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Canadian Science Policy Centre | Panel 309 - Policy considerations around the convergence of high performance computing and artificial intelligence

Panel 309 - Policy considerations around the convergence of high performance computing and artificial intelligence

Conference Day: 
Day 2 - November 8th 2018
Takeaways and recommendations: 

Policy considerations on the convergence of high performance computing (HPC) and artificial intelligence (AI)

Organized by: Compute Ontario

Speakers: Chris Loken, PhD, Chief Technology Officer, Compute Ontario; Suzanne Talon, PhD, Chief Executive Officer, Calcul Québec; Alison Paprica, PhD PMP, Vice President, Health Strategy and Partnerships, Vector Institute; Assistant Professor, Institute for Health Policy, Management and Evaluation (IHPME); Alain Veilleux, Chief Technology Officer, Calcul Québec

Moderator: Nizar Ladak, President & Chief Executive Officer, Compute Ontario

Takeaways and recommendations

  • The 2018 federal budget included a one-time investment of $572.5 million over five years (with $52 million on an ongoing basis) to implement a Digital Research Infrastructure Strategy that will deliver more open and equitable access to advanced computing and big data resources to researchers across Canada. This provides an opportunity to review policies related to issues like big data, skilled labour, technology investment, public-private collaborations, multi-level governance, funding, evaluation and impact.

  • HPC methods are continually evolving and AI/ machine learning is the latest area of convergence.

  • The convergence of HPC and AI has already begun, and as more research disciplines (e.g., drug discovery, weather forecasting, land use, psychology, construction) begin using AI to guide their simulations, analyze data and tackle more complex problems, demand for HPC will continue to increase.

  • Converging AI and HPC can create economies of scale, avoiding duplication of hardware and competition for skilled researchers to support systems. It also minimizes the need to move large amounts of data between HPC and AI sites. It makes sense to have an integrated system where researchers can do both HPC and AI.

  • It is important to distinguish between the people that do research into AI and those who use AI in their research, and to recognize that key scientific research achievements result from collaboration between the two research areas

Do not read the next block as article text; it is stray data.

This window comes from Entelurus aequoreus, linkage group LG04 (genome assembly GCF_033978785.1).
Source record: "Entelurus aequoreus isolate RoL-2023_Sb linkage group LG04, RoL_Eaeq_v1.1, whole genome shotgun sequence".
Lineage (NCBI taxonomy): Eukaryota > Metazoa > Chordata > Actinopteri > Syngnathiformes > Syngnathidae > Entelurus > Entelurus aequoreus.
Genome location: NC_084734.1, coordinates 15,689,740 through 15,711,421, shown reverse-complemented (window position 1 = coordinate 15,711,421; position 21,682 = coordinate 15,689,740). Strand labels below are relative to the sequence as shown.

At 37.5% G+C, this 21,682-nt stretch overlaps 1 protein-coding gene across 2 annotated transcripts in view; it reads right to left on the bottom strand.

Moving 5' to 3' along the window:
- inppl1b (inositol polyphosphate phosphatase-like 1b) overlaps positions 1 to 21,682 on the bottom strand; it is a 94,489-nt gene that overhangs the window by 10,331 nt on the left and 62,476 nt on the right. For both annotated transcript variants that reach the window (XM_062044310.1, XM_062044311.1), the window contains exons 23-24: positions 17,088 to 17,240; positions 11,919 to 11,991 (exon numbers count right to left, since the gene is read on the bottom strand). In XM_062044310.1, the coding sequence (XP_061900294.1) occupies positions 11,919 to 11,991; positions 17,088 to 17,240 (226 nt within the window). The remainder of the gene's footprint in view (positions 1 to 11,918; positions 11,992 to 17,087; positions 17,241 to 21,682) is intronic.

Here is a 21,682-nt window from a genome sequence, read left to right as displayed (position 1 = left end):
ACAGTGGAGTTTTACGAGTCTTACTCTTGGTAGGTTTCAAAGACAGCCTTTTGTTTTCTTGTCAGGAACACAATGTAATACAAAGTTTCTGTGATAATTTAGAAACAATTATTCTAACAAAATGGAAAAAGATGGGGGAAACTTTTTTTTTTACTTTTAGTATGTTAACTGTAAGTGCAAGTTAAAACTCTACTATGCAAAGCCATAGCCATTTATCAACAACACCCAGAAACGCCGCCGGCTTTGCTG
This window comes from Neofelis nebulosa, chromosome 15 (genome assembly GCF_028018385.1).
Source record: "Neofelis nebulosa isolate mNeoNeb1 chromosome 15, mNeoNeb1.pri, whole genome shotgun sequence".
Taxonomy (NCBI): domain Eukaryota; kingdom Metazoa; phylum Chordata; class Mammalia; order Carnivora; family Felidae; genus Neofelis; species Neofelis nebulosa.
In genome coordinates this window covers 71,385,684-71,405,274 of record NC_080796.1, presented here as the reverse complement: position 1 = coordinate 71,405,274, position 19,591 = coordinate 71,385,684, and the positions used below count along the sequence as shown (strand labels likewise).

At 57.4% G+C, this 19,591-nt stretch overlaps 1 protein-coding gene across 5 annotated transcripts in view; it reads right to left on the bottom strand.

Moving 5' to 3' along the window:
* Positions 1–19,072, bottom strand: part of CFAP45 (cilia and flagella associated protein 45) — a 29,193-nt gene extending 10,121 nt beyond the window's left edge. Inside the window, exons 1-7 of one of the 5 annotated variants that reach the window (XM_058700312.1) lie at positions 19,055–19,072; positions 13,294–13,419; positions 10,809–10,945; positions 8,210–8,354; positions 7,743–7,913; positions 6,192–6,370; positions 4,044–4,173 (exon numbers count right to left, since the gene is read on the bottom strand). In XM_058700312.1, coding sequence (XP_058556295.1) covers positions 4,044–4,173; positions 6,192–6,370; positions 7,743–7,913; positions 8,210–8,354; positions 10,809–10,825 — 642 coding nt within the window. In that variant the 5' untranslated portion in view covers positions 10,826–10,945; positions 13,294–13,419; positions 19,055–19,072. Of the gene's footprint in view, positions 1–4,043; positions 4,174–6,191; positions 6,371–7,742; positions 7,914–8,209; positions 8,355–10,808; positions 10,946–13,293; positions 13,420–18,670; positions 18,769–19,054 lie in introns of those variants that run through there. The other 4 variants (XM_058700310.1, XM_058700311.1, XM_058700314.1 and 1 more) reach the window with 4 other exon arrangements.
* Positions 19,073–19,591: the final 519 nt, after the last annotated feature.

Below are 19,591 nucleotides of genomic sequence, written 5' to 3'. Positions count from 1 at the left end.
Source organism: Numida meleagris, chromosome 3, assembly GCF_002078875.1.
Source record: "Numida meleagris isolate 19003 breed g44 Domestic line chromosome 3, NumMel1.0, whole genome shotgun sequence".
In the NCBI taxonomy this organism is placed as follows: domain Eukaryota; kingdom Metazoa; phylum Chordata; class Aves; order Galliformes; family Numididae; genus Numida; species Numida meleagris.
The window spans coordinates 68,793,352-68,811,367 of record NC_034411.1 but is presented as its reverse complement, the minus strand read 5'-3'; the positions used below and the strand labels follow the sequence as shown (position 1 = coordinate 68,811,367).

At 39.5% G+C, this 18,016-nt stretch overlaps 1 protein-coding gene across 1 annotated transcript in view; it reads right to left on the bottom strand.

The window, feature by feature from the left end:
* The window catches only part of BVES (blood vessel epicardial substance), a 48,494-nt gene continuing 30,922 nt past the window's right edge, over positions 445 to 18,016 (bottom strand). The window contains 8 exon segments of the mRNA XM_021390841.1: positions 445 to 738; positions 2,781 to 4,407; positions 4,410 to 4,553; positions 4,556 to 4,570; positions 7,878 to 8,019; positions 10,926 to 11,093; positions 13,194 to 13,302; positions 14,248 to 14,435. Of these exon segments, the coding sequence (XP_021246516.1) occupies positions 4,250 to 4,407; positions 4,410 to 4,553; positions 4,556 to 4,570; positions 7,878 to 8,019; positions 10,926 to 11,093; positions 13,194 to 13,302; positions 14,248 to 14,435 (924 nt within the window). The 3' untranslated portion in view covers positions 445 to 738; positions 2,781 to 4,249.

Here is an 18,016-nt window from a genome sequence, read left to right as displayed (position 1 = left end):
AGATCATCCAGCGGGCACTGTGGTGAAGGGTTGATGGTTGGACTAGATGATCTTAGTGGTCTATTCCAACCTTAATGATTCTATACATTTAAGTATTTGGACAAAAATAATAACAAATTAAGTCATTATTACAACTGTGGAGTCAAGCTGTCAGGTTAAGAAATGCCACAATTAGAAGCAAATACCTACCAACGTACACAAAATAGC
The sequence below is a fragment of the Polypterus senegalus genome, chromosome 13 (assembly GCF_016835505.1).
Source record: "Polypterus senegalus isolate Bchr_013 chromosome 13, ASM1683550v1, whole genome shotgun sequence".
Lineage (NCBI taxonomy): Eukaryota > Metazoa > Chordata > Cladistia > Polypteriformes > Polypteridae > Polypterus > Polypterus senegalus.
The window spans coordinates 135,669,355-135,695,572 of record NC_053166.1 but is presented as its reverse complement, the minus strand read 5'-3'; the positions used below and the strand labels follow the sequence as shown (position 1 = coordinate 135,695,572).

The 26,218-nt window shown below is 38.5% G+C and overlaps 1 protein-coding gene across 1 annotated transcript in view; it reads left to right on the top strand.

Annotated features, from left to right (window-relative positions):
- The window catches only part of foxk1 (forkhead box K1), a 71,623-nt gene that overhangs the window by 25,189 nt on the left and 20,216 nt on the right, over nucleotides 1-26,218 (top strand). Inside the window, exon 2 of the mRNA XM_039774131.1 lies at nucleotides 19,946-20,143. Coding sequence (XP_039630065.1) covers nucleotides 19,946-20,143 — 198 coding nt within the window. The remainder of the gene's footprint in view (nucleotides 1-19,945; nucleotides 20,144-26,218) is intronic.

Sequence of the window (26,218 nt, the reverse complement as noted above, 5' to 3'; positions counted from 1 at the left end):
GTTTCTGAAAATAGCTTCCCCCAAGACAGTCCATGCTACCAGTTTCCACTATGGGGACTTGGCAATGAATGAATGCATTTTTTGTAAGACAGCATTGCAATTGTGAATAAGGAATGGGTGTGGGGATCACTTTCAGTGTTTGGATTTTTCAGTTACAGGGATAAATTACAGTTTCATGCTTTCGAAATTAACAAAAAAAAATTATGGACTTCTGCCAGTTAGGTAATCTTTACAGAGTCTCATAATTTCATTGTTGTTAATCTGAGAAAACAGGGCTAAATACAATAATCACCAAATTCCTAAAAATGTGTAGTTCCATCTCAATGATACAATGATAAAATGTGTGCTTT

• AI evolves faster than computers so that can be a challenge as the two fields converge.

  • Some researchers need the ability to develop tools specifically designed for their needs (i.e., their own portal for data sharing). Being able to work closely with HPC teams can help to facilitate this.

  • Canada needs to go big in platforms that have data at their heart, especially in areas where we already have large datasets (i.e., health, cities, financial).

  • Rather than partition funding for compute power, connectivity, storage etc., invest in data platforms that bring all the required elements of digital infrastructure together, including large datasets and people who make the whole thing run are recommended. 

The need for both people and computing resources

  • Canada needs to emphasize the training of graduate students, post-doc fellows and principal investigators to fully exploit the power and capabilities of HPC.

  • Competition is increasing for talent. Offering challenging work is often a bigger incentive for recruitment than salary levels.

  • “To out-compete, we must out-compute” (US Council on Competitiveness)

  • Two recent Compute Ontario reports highlight the strengths and gaps in provincial HQP and computing-related resources. Recommendations include:

    • Increased access to accelerators and other ARC resources designed to support emerging applications involving big data and AI

    • Consider a new initiative dedicated to AI and high performance data analysis

    • Broaden industry access to HQP and systems

    • Predictable and sustained funding

Canada’s data advantages

  • The data contained in provincial single-payer health systems can provide insights into wellness and disease that of which other countries can only dream. Canada also has people who are highly skilled at using that data (e.g., clinician scientists).

  • Funding from the Government of Ontario is making it possible to move population-wide longitudinal health data holdings into a secure environment with the compute power required for modern machine learning research. The new HAIDAP platform is a partnership between HPC4Health, IC/ES and the Vector Institute.

  • HAIDAP is operational in Ontario, but could be scaled nationally.

  • Siloed data assets have more value when they can be combined for analyses with other assets (note that data assets do not necessarily have to move or be combined in a central repository to accomplish this).

Collaborating with industry

  • Current efforts to create a national Digital Research Infrastructure Strategy have focused primarily on HPC, big data and network capacity. But it is important to also focus on complementary activities such as scaling AI and promoting academic-industry collaborations, which requires additional funding (i.e., for skilled personnel).

  • HPC infrastructure in Canada has been primarily funded by the Canada Foundation for Innovation, which means its main users have been academic researchers. Broaden the definition of researcher to include industry and look for more opportunities to collaborate (SOSCIP is a good example of industry-academic collaboration.)

  • If we want industry to be successful in using HPC and AI they need support from organizations like Calcul Québec and Compute Ontario. As such, it is important to fund that type of support.